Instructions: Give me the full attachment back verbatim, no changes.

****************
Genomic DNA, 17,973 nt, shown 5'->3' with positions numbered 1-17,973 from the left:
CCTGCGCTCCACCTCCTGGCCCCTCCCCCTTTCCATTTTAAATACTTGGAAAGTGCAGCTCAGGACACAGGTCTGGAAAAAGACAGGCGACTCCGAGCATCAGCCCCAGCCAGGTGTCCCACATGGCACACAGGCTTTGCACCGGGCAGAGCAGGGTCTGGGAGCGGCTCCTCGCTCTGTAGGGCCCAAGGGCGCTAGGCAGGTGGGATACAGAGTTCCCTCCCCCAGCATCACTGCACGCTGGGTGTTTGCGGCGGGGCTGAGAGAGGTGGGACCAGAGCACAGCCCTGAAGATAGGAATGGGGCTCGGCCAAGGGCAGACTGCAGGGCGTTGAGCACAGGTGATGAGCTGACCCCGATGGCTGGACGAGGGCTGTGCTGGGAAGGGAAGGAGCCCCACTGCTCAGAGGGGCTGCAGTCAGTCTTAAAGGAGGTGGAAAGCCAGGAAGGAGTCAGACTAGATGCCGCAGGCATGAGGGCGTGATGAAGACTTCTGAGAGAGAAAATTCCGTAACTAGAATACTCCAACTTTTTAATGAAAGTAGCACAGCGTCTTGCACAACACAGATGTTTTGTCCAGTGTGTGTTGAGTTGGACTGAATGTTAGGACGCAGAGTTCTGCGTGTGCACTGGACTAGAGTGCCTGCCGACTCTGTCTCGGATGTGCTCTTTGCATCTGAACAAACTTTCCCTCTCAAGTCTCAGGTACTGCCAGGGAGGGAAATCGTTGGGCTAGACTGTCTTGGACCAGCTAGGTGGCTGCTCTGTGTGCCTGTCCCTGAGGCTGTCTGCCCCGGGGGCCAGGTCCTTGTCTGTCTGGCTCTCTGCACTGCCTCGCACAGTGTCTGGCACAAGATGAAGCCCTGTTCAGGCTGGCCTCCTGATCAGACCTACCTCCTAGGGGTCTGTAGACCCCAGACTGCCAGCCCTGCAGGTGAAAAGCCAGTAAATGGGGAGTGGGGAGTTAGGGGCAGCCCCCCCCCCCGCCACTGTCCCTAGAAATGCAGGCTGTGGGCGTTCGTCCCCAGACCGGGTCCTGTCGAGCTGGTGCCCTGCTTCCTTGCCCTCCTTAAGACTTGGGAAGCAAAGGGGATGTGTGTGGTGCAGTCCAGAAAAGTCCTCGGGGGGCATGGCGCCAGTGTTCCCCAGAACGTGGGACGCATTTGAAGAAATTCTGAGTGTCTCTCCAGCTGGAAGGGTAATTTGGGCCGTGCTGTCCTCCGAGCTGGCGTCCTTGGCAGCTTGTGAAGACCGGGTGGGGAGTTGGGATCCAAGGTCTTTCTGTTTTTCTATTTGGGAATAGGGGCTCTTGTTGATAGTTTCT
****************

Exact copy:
Genomic DNA, 17,973 nt, shown 5'->3' with positions numbered 1-17,973 from the left:
CCTGCGCTCCACCTCCTGGCCCCTCCCCCTTTCCATTTTAAATACTTGGAAAGTGCAGCTCAGGACACAGGTCTGGAAAAAGACAGGCGACTCCGAGCATCAGCCCCAGCCAGGTGTCCCACATGGCACACAGGCTTTGCACCGGGCAGAGCAGGGTCTGGGAGCGGCTCCTCGCTCTGTAGGGCCCAAGGGCGCTAGGCAGGTGGGATACAGAGTTCCCTCCCCCAGCATCACTGCACGCTGGGTGTTTGCGGCGGGGCTGAGAGAGGTGGGACCAGAGCACAGCCCTGAAGATAGGAATGGGGCTCGGCCAAGGGCAGACTGCAGGGCGTTGAGCACAGGTGATGAGCTGACCCCGATGGCTGGACGAGGGCTGTGCTGGGAAGGGAAGGAGCCCCACTGCTCAGAGGGGCTGCAGTCAGTCTTAAAGGAGGTGGAAAGCCAGGAAGGAGTCAGACTAGATGCCGCAGGCATGAGGGCGTGATGAAGACTTCTGAGAGAGAAAATTCCGTAACTAGAATACTCCAACTTTTTAATGAAAGTAGCACAGCGTCTTGCACAACACAGATGTTTTGTCCAGTGTGTGTTGAGTTGGACTGAATGTTAGGACGCAGAGTTCTGCGTGTGCACTGGACTAGAGTGCCTGCCGACTCTGTCTCGGATGTGCTCTTTGCATCTGAACAAACTTTCCCTCTCAAGTCTCAGGTACTGCCAGGGAGGGAAATCGTTGGGCTAGACTGTCTTGGACCAGCTAGGTGGCTGCTCTGTGTGCCTGTCCCTGAGGCTGTCTGCCCCGGGGGCCAGGTCCTTGTCTGTCTGGCTCTCTGCACTGCCTCGCACAGTGTCTGGCACAAGATGAAGCCCTGTTCAGGCTGGCCTCCTGATCAGACCTACCTCCTAGGGGTCTGTAGACCCCAGACTGCCAGCCCTGCAGGTGAAAAGCCAGTAAATGGGGAGTGGGGAGTTAGGGGCAGCCCCCCCCCCCGCCACTGTCCCTAGAAATGCAGGCTGTGGGCGTTCGTCCCCAGACCGGGTCCTGTCGAGCTGGTGCCCTGCTTCCTTGCCCTCCTTAAGACTTGGGAAGCAAAGGGGATGTGTGTGGTGCAGTCCAGAAAAGTCCTCGGGGGGCATGGCGCCAGTGTTCCCCAGAACGTGGGACGCATTTGAAGAAATTCTGAGTGTCTCTCCAGCTGGAAGGGTAATTTGGGCCGTGCTGTCCTCCGAGCTGGCGTCCTTGGCAGCTTGTGAAGACCGGGTGGGGAGTTGGGATCCAAGGTCTTTCTGTTTTTCTATTTGGGAATAGGGGCTCTTGTTGATAGTTTCT